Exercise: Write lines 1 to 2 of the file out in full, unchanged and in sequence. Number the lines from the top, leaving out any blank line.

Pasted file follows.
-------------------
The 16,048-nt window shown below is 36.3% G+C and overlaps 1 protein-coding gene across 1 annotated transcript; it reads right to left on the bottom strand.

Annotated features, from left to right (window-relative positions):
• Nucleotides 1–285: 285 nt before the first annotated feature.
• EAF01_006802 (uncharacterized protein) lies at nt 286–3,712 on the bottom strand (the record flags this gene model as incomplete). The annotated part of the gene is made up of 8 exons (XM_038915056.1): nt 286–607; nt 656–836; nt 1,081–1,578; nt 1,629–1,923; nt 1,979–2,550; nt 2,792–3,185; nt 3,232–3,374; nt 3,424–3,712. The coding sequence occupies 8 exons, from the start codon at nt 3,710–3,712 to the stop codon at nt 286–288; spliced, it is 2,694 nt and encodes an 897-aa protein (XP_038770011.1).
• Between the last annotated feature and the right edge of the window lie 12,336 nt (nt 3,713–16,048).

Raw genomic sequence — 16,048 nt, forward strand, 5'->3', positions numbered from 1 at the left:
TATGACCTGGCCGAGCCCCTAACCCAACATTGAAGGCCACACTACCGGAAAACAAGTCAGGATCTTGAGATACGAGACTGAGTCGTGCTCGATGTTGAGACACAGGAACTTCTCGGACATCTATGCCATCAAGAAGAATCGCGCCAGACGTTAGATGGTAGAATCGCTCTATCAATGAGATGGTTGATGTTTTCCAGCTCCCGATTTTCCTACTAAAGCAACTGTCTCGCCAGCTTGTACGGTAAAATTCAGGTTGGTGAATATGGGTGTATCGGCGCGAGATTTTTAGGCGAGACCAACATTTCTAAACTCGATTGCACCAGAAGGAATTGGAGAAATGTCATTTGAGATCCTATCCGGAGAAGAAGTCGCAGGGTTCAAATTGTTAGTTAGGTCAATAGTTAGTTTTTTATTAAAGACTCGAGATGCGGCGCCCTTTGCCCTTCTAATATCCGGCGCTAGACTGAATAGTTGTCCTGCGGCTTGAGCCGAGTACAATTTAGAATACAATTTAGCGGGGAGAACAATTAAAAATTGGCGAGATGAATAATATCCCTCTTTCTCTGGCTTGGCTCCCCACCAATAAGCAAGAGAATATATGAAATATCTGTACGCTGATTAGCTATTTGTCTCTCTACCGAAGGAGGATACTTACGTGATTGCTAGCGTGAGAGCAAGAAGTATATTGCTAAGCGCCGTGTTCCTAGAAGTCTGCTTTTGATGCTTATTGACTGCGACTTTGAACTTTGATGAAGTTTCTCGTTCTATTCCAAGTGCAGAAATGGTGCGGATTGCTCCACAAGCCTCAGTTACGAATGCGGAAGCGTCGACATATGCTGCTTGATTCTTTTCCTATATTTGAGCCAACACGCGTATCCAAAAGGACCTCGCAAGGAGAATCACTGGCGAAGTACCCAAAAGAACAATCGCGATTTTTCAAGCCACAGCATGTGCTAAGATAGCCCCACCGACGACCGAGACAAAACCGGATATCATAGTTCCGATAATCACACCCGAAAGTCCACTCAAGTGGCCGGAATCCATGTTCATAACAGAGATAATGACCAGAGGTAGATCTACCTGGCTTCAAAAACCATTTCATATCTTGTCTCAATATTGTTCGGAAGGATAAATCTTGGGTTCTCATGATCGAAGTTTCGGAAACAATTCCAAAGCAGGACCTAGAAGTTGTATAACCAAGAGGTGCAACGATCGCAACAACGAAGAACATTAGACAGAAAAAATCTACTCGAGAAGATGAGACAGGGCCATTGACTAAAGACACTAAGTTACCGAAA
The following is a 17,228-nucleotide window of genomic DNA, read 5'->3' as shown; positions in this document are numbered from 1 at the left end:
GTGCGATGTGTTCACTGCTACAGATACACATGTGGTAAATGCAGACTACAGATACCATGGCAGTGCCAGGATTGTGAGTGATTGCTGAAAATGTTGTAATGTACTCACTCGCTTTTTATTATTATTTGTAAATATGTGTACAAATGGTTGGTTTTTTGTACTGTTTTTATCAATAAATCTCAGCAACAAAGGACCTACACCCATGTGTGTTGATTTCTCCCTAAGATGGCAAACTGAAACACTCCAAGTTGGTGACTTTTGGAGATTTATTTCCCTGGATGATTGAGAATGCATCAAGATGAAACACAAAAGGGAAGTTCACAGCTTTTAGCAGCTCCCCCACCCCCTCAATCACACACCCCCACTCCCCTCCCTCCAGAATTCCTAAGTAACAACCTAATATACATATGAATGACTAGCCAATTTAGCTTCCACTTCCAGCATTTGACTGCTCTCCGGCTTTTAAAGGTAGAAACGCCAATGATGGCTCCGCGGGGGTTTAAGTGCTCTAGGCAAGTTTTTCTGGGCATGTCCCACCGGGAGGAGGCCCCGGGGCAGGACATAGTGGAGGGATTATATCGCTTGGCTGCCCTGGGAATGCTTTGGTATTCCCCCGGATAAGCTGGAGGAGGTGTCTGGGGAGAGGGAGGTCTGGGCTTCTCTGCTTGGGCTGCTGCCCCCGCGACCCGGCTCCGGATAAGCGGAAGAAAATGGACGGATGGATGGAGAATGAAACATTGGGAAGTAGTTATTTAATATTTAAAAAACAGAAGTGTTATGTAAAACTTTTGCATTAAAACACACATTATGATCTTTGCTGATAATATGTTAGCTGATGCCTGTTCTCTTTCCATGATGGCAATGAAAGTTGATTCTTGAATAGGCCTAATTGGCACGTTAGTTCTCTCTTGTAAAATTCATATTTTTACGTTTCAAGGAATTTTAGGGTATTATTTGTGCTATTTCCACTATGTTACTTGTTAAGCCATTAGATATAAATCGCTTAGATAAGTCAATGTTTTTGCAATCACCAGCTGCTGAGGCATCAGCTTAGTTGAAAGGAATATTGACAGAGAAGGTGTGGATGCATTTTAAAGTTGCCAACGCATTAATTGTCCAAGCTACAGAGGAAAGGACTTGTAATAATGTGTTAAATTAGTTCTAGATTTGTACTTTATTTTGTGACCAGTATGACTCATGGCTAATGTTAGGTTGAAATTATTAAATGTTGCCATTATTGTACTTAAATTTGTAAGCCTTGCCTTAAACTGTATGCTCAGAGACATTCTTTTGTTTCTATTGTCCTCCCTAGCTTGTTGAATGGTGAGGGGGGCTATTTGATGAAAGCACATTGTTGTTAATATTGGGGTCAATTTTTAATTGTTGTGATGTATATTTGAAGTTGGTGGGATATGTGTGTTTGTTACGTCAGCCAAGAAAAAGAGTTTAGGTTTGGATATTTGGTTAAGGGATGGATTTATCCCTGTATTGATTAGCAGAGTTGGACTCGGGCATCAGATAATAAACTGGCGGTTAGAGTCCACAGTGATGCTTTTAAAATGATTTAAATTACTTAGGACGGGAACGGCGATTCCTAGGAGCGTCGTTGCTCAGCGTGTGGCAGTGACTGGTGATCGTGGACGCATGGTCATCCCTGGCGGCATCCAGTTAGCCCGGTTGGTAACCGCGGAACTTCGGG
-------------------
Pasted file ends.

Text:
The 16,048-nt window shown below is 36.3% G+C and overlaps 1 protein-coding gene across 1 annotated transcript; it reads right to left on the bottom strand.

Annotated features, from left to right (window-relative positions):